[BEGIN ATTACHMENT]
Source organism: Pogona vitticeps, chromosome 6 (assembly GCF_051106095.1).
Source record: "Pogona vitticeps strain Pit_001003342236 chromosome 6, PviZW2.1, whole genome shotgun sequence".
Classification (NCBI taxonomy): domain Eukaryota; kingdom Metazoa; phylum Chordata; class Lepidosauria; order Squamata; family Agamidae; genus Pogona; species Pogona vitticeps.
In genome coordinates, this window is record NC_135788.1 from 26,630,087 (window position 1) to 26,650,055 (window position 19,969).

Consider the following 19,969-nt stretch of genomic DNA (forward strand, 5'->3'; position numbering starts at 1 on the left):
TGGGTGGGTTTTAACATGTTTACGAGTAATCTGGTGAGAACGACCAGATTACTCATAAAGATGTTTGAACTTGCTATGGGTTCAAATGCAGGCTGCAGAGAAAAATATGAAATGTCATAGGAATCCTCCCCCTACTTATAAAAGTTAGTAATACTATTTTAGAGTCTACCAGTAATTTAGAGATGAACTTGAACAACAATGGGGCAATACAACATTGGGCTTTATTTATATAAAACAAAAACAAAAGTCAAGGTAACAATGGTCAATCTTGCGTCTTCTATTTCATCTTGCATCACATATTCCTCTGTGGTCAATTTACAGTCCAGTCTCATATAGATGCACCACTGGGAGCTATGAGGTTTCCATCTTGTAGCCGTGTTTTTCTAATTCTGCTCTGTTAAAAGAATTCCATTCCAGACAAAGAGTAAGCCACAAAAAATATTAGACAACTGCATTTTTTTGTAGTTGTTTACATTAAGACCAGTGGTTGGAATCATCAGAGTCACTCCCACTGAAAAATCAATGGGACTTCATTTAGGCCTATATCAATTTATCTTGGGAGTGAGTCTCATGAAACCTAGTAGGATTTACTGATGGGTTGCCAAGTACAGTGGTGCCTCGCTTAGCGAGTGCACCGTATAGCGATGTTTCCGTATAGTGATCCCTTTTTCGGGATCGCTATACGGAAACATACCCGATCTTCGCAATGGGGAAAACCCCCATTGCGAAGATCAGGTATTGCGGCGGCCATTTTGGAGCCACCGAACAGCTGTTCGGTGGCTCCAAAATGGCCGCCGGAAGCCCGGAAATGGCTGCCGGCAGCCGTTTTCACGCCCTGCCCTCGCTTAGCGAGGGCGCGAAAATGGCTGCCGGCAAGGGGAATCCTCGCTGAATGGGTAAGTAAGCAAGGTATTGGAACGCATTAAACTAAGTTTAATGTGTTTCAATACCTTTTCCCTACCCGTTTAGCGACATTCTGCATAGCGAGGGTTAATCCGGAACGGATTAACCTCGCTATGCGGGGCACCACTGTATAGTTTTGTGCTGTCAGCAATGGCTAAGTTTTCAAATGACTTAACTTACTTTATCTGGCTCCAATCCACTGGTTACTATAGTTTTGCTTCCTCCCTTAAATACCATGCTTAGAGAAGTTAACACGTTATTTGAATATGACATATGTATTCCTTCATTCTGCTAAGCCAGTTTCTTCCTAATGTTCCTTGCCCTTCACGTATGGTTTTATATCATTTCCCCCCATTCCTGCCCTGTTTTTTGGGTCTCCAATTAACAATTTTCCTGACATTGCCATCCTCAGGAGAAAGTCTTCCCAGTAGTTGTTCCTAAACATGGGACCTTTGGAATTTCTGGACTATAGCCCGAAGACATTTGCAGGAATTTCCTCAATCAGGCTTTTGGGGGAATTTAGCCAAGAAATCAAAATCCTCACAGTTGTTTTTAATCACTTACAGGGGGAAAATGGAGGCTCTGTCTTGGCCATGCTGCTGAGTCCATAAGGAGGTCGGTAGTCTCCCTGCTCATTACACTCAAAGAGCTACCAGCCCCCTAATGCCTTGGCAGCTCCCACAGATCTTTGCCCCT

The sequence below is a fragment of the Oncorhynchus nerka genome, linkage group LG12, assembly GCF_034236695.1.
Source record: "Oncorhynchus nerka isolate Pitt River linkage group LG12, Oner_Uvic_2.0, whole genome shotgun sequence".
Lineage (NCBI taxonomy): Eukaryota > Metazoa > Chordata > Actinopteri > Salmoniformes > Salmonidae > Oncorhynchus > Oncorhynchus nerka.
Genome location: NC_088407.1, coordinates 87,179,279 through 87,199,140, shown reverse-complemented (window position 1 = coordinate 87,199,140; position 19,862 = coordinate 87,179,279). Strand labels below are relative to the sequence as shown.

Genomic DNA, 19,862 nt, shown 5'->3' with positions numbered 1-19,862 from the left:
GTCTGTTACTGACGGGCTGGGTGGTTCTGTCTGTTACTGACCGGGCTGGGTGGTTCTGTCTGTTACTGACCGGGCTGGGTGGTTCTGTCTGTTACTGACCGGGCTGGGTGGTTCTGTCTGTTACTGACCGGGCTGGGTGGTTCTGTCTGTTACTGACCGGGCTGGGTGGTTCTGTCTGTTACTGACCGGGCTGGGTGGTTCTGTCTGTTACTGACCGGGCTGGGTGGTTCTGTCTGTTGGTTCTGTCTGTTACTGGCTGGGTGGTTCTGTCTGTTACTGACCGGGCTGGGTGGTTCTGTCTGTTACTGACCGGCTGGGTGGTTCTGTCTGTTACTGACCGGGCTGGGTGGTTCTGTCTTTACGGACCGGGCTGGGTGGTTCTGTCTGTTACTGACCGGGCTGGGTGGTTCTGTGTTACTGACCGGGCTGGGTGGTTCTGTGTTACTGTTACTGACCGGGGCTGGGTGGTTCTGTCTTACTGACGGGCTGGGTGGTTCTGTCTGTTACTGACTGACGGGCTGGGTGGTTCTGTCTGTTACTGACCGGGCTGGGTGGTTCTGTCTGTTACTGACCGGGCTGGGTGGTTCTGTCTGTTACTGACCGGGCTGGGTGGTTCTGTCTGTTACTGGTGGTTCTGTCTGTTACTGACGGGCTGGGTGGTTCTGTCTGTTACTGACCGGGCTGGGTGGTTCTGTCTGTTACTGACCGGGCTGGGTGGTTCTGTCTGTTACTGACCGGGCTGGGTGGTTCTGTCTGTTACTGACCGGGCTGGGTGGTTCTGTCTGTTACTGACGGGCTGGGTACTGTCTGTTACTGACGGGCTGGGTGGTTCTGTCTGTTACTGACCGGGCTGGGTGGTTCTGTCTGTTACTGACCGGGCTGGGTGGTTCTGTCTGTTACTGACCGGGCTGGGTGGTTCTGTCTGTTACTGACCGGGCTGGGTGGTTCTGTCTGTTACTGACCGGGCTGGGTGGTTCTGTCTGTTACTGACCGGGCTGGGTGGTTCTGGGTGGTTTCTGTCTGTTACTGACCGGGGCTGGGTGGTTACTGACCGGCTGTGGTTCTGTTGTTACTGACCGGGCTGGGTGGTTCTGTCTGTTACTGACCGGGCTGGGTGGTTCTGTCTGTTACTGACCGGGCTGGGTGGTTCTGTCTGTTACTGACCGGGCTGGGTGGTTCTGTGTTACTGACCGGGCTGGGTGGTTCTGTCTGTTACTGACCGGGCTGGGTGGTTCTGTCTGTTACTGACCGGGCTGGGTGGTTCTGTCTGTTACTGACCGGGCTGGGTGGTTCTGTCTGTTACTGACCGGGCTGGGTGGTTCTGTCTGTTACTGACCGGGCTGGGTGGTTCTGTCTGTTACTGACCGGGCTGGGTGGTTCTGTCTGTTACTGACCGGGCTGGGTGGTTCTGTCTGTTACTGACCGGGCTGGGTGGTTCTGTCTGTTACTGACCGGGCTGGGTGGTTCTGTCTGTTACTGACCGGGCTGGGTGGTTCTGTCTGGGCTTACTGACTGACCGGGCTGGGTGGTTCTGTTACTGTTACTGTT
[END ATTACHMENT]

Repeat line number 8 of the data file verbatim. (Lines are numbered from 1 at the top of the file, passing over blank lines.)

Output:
Source record: "Oncorhynchus nerka isolate Pitt River linkage group LG12, Oner_Uvic_2.0, whole genome shotgun sequence".